Mario Balotelli and Stephan El Shaarawy, both sons of immigrants, are the new faces of Italy.
And at the Confederations Cup in Brazil, the AC Milan forwards will be leading the attack.
With a combined age of 42, the 22-year-old Balotelli and the 20-year-old El Shaarawy also form the youngest forward tandem of any elite national team.
While they haven't played together much with Italy yet, the pairing worked well at Milan in the second half of the Italian season after Balotelli transferred from Manchester City in January.
El Shaarawy tied for third in Serie A with 16 goals and Balotelli scored 12 in only 13 appearances.
Perhaps even more important than the numbers, though, is the image of two players born to foreigners representing a country that has long been ill at ease with its growing immigrant classes.
Balotelli was born in Sicily to Ghanaian immigrants before being adopted by an Italian family. El Shaarawy, who was born in the Ligurian town of Savona to an Italian mother and Egyptian father, is nicknamed ''Il Faraone'' - The Pharaoh.
Balotelli is constantly the target of racist chants during Serie A matches, and sometimes during national team games, too.
In May, a Serie A match was suspended for the first time - albeit for only a couple minutes in the second half - due to racist chants directed at Balotelli.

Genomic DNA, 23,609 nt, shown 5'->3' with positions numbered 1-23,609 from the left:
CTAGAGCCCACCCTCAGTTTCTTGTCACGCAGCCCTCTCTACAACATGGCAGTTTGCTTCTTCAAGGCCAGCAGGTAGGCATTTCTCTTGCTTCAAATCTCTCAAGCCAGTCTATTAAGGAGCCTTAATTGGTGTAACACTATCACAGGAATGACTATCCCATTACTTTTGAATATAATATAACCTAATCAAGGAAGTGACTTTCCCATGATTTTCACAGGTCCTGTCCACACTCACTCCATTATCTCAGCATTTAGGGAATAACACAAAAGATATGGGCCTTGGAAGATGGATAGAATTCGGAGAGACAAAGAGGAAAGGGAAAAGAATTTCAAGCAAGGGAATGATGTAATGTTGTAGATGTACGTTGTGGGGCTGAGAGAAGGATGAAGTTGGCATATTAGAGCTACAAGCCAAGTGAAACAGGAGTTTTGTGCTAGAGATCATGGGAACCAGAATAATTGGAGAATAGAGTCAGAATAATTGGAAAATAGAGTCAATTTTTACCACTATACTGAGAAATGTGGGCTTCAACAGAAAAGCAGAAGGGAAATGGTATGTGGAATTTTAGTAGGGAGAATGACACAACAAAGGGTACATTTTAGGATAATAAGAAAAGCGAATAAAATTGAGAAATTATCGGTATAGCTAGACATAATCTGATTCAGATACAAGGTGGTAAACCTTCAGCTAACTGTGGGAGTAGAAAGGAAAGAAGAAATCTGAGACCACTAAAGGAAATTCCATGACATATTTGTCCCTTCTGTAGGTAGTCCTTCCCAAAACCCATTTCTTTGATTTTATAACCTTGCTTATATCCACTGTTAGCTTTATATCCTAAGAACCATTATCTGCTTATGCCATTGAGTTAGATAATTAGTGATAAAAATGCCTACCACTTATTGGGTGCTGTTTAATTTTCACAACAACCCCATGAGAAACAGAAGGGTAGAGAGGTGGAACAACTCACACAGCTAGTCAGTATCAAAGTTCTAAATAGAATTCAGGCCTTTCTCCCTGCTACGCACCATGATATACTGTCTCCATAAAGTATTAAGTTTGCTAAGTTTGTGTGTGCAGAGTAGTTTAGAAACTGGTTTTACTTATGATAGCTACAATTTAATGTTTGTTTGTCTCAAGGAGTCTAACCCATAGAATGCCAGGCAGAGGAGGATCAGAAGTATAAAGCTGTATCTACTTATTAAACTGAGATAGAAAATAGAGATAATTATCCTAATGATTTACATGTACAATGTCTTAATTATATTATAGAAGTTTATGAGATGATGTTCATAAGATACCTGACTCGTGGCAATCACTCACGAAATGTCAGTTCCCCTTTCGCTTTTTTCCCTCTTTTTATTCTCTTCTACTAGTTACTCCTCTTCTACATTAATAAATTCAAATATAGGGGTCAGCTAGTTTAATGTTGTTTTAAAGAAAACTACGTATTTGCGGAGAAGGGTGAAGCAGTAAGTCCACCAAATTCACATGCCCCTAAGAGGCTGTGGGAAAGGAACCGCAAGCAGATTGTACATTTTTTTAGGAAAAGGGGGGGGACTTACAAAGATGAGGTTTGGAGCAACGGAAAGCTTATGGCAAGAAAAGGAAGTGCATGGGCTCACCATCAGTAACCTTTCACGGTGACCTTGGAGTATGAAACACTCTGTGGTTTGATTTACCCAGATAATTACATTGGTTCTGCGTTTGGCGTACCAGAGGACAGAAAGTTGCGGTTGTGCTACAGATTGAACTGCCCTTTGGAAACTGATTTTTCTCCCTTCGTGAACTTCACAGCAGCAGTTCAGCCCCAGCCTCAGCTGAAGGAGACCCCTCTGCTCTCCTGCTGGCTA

''They say that football is combatting racism but it doesn't seem so to me looking at the rules,'' Balotelli said. ''Not enough is being done. All they've done is given the referee the power to suspend a match in cases of certain chants. But the fact is that his feeling might not be the same as mine. Shouldn't I decide if an insult is taken as racist or not?
''Racism is a real problem here and it needs to be combatted with more determination,'' Balotelli added. ''I don't know if we'll ever win the battle but we've all got to try to together.''
Balotelli couldn't play for Italy Under-15s and Under-17s because he could not apply for Italian citizenship until he was 18 according to a law that Integration Minister Cecile Kyenge, Italy's first black Cabinet minister, is attempting to change.
Since he did start playing for Italy, Balotelli has been devastating. His two-goal performance in the 2-1 win over Germany in last year's European Championship semifinals was a display of his raw power.
The diminutive El Shaarawy, meanwhile, shot to prominence in the first half of the Serie A season after Zlatan Ibrahimovic left Milan for Paris Saint-Germain. With 14 goals, he was the league's top scorer at the season's midpoint, and he has also drawn praise for his willingness to run back and help out on the defensive end as well.
However, El Shaarawy struggled in the second half of the season, with local media surmising that he was tired.
''It's not true that he's tired,'' Italy coach Cesare Prandelli said. ''Our data says exactly the opposite - that he's one of the players in the best form. Evidently at the end of the season he had a mental drop off. So many people said he was tired that in the end he convinced himself that he was tired, too.''
Either way, Italy's attack is at Balotelli's and El Shaarawy's feet.